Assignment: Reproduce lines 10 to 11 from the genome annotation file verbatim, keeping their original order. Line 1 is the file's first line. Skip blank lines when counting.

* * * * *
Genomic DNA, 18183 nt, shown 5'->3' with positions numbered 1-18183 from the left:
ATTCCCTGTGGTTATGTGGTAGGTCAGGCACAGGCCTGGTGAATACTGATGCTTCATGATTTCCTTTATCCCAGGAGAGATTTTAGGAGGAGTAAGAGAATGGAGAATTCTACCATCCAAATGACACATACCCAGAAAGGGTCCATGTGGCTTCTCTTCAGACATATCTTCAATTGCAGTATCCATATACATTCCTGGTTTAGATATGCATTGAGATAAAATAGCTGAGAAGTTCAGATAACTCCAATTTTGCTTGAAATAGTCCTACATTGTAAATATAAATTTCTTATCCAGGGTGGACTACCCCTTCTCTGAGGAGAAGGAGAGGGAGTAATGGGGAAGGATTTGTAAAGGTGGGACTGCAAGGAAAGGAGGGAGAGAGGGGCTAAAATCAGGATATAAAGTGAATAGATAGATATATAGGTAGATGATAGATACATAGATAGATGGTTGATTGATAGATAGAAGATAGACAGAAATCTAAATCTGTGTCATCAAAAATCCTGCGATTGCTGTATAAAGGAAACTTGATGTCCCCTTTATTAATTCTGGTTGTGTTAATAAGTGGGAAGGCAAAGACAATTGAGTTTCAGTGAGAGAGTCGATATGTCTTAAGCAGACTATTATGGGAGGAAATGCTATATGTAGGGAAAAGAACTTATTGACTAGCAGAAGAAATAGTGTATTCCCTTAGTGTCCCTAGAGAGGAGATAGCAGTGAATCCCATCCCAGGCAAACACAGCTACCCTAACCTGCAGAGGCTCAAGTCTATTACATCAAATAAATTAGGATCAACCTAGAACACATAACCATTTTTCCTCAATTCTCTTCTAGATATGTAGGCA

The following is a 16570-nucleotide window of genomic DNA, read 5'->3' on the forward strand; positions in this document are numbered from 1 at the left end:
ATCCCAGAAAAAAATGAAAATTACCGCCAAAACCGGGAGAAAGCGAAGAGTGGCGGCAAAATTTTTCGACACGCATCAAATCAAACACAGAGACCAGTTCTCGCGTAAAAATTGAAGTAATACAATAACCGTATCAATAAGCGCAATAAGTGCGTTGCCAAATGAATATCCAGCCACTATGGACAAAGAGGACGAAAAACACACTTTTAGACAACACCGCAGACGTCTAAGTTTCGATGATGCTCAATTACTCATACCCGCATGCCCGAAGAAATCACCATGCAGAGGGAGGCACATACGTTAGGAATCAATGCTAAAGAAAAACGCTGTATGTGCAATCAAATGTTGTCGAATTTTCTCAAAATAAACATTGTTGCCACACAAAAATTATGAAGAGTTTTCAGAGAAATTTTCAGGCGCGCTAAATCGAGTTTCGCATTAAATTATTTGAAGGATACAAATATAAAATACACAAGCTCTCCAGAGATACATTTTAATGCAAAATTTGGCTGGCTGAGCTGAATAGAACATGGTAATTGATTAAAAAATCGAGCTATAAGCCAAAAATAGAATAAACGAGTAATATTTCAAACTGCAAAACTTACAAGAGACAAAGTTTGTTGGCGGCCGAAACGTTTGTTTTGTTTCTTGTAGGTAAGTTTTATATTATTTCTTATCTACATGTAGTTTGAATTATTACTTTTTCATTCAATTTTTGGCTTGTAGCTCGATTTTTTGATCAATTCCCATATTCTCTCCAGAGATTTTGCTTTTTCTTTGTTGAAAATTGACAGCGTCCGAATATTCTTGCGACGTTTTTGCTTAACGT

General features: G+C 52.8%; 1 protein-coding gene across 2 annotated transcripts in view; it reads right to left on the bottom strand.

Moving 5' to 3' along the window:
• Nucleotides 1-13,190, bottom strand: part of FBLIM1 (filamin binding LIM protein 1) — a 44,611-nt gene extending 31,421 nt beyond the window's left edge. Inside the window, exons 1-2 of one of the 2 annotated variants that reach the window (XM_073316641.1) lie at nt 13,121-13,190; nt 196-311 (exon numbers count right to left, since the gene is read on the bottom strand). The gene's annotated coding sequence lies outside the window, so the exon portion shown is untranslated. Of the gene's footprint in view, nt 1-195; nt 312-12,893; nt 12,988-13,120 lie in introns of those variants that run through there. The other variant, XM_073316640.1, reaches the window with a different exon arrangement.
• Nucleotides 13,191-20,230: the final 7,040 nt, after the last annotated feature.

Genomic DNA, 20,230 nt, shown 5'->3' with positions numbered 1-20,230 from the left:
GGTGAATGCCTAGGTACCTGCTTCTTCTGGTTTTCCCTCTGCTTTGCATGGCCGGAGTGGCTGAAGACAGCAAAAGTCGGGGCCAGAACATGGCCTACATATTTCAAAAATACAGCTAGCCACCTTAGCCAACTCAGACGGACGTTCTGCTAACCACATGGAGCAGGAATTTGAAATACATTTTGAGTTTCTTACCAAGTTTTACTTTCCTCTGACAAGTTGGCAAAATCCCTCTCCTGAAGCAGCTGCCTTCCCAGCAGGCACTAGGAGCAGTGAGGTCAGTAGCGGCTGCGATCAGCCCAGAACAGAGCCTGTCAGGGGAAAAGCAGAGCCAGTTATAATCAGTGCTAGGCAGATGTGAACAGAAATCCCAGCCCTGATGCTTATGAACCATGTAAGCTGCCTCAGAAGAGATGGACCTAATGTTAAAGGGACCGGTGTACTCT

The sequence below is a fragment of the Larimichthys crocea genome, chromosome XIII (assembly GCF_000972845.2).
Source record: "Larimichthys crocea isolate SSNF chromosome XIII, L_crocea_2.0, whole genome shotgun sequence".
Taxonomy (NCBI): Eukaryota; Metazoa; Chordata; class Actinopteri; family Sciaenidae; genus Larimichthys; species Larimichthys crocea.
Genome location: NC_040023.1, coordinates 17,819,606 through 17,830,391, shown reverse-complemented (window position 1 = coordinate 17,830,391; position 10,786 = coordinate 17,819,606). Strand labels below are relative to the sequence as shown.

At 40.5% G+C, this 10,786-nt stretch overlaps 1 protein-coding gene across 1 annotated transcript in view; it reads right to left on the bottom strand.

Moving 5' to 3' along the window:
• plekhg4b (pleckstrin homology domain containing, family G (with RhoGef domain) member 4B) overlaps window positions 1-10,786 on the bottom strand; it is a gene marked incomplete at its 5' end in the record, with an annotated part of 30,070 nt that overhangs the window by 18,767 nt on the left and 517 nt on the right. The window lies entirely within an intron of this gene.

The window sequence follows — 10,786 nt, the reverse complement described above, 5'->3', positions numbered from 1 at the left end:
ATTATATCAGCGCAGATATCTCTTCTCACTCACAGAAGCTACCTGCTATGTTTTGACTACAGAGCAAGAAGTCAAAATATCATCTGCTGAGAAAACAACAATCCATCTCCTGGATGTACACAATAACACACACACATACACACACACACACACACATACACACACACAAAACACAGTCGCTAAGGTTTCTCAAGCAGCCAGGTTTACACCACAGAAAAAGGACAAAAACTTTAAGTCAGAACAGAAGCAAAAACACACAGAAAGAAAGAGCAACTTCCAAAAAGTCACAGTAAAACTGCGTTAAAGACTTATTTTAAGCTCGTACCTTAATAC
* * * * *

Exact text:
GGTGAATGCCTAGGTACCTGCTTCTTCTGGTTTTCCCTCTGCTTTGCATGGCCGGAGTGGCTGAAGACAGCAAAAGTCGGGGCCAGAACATGGCCTACATATTTCAAAAATACAGCTAGCCACCTTAGCCAACTCAGACGGACGTTCTGCTAACCACATGGAGCAGGAATTTGAAATACATTTTGAGTTTCTTACCAAGTTTTACTTTCCTCTGACAAGTTGGCAAAATCCCTCTCCTGAAGCAGCTGCCTTCCCAGCAGGCACTAGGAGCAGTGAGGTCAGTAGCGGCTGCGATCAGCCCAGAACAGAGCCTGTCAGGGGAAAAGCAGAGCCAGTTATAATCAGTGCTAGGCAGATGTGAACAGAAATCCCAGCCCTGATGCTTATGAACCATGTAAGCTGCCTCAGAAGAGATGGACCTAATGTTAAAGGGACCGGTGTACTCT

The sequence below is a fragment of the Larimichthys crocea genome, chromosome XIII (assembly GCF_000972845.2).